The Less-Powerful Intel Compute Stick With Ubuntu Will Soon Ship
Written by Michael Larabel in Intel on 2 July 2015 at 04:49 PM EDT. 18 Comments
Canonical confirmed today that the Intel Compute Stick preloaded with Ubuntu will go on sale next week at $110.

This Intel Compute Stick that's a little larger than a USB thumb drive is a full-blown computer when paired with an HDMI monitor/TV. There's one USB port on this Intel Bay Trail powered device.

The Ubuntu version of the Compute Stick is around $110 compared to $150 for the Windows 8 version, however, that price difference isn't due to the "Microsoft tax" but rather having lesser hardware. The huge pity of the Ubuntu version (STCJ1A8LFC) is that it only has 1GB of DDR3L memory rather than 2GB and 8GB of eMMC storage rather than 32GB. The rest of the specs are the same with the Intel Atom Z3735F Bay Trail SoC, Intel HD Graphics, etc. Ubuntu 14.04 LTS 64-bit is preloaded while the Windows version has Windows 8.1 32-bit.

Having only half the RAM and a quarter of the storage severely limits the capabilities of the Linux version of this initial Compute Stick... While one could argue that Linux is less resource intensive than Windows, etc, show me mainstream Linux desktop users who are quite content with 1GB over 2GB and would be fine with 8GB over 32GB, while just being a difference of ~$40. Last month I bought the Windows Compute Stick for Linux benchmarking and have enjoyed its relatively good performance. You can load modern Linux distributions fine on the Intel Compute Stick for Windows (and disable Secure Boot) just the main problem is no mainline support for the built-in WiFi chipset as of Linux 4.1 (haven't yet checked compatibility with Linux 4.2).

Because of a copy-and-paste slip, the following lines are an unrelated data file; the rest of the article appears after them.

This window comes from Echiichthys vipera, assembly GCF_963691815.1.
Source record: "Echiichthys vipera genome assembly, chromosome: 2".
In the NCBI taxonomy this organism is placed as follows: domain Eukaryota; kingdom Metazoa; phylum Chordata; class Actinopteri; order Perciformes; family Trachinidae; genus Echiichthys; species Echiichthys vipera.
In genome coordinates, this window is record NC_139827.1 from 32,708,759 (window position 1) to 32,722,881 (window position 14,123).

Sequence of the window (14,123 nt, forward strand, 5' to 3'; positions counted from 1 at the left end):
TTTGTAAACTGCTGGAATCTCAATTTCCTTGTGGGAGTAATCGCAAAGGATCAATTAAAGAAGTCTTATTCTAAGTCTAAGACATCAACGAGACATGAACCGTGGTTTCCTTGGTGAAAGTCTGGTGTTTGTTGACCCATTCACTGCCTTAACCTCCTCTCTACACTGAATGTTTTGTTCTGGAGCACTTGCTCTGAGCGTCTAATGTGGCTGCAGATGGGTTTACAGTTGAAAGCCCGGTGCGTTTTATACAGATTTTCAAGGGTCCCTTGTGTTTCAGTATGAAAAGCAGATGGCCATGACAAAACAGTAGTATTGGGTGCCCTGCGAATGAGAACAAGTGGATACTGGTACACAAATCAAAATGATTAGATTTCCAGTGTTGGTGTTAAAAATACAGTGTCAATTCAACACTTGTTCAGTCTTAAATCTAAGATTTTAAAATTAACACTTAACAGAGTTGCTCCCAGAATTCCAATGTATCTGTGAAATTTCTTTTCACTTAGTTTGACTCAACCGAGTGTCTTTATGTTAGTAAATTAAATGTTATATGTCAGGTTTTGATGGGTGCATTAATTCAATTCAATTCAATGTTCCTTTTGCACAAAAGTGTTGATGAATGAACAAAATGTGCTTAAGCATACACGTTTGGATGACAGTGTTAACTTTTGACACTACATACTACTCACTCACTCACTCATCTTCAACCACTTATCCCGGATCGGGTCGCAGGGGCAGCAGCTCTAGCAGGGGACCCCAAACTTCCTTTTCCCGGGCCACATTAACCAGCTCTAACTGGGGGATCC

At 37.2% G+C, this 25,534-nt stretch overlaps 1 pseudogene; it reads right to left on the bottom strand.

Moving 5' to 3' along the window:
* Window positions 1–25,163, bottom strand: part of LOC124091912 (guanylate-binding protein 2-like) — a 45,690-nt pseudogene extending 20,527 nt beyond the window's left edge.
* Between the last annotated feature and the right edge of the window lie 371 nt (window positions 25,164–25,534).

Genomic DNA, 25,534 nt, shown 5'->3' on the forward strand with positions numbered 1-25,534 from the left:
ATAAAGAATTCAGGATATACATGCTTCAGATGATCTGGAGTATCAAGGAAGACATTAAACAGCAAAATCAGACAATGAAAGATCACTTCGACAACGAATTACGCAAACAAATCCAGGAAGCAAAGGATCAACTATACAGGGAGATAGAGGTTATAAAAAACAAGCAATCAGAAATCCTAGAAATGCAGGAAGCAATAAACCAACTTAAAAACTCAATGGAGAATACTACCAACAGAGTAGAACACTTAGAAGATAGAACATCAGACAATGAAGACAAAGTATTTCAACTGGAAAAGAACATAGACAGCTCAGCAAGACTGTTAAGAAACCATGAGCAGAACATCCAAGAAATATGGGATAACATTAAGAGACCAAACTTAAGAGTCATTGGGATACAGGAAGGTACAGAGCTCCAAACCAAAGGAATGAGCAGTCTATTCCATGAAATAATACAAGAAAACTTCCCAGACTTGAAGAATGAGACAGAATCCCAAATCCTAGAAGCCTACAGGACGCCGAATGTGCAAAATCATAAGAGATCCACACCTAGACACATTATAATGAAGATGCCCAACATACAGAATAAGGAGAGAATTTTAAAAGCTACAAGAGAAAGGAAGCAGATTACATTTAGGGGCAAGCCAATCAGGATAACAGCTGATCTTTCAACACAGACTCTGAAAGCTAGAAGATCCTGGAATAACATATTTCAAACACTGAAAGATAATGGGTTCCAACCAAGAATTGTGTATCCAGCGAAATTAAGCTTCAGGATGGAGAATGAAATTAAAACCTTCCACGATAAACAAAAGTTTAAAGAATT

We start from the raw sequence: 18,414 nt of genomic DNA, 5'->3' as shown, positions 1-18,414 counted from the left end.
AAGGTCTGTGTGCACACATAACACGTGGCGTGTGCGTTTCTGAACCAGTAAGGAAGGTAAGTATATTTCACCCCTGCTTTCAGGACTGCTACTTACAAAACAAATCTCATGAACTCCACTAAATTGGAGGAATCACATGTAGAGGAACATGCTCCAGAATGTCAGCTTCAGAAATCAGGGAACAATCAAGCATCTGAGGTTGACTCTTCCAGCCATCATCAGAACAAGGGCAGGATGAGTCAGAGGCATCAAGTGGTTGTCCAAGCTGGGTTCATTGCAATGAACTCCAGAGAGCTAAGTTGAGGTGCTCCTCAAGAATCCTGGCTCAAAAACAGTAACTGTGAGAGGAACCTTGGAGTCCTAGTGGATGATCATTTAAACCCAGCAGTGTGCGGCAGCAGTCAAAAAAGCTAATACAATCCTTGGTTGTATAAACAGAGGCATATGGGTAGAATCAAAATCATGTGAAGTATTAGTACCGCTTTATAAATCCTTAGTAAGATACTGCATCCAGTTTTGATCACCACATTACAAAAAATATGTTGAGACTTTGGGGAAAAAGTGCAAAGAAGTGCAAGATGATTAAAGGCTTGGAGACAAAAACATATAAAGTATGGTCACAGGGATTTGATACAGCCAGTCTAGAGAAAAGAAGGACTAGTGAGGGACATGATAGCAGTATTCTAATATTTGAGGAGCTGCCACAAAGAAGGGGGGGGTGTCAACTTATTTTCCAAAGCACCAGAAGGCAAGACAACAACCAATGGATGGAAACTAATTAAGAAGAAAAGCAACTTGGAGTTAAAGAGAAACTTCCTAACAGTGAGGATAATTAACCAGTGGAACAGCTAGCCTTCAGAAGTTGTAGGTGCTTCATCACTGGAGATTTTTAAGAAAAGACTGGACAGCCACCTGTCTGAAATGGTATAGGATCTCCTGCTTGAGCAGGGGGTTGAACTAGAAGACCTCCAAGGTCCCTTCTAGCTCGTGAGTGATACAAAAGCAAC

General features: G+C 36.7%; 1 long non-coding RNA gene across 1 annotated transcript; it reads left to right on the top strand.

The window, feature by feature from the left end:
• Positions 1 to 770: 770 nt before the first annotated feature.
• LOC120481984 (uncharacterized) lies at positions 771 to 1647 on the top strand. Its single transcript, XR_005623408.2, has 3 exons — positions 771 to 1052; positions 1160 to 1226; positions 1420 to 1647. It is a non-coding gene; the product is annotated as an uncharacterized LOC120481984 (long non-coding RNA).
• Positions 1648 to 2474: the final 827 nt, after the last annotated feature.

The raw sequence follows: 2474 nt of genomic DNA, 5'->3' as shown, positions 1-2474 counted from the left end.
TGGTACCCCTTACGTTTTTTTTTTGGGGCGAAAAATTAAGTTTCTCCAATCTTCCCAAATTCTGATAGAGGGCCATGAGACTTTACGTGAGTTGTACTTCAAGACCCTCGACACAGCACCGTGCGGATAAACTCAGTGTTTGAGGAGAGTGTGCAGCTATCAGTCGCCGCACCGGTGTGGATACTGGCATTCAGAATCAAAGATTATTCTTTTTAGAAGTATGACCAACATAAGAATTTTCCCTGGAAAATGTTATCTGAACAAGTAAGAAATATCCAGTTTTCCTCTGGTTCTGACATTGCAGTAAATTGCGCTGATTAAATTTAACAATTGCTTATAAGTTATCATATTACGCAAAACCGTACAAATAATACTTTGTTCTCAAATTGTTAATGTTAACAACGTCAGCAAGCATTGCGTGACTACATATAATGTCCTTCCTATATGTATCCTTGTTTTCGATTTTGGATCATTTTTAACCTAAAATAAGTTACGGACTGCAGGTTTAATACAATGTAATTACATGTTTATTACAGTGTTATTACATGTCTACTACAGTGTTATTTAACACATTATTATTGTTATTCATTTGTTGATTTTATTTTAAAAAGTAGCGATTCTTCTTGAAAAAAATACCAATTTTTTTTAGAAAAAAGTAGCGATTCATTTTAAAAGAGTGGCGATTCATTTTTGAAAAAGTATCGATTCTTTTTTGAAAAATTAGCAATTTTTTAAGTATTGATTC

Given the hardware differences, unless you're to run an extremely basic setup, I sadly have to recommend buying the Windows version of the Intel Compute Stick over the Ubuntu 14.04 LTS version. Another major point is that you'll definitely want to upgrade to the Linux 4.1+ kernel (compared to what's shipping in Ubuntu 14.04 LTS) for much better Intel Bay Trail performance!

Those wanting to buy the better Compute Stick today can find it at Canonical's thoughts on the Ubuntu Compute Stick can be found at
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Michael Larabel is the principal author of and founded the site in 2004 with a focus on enriching the Linux hardware experience. Michael has written more than 20,000 articles covering the state of Linux hardware support, Linux performance, graphics drivers, and other topics. Michael is also the lead developer of the Phoronix Test Suite, Phoromatic, and automated benchmarking software. He can be followed via Twitter or contacted via

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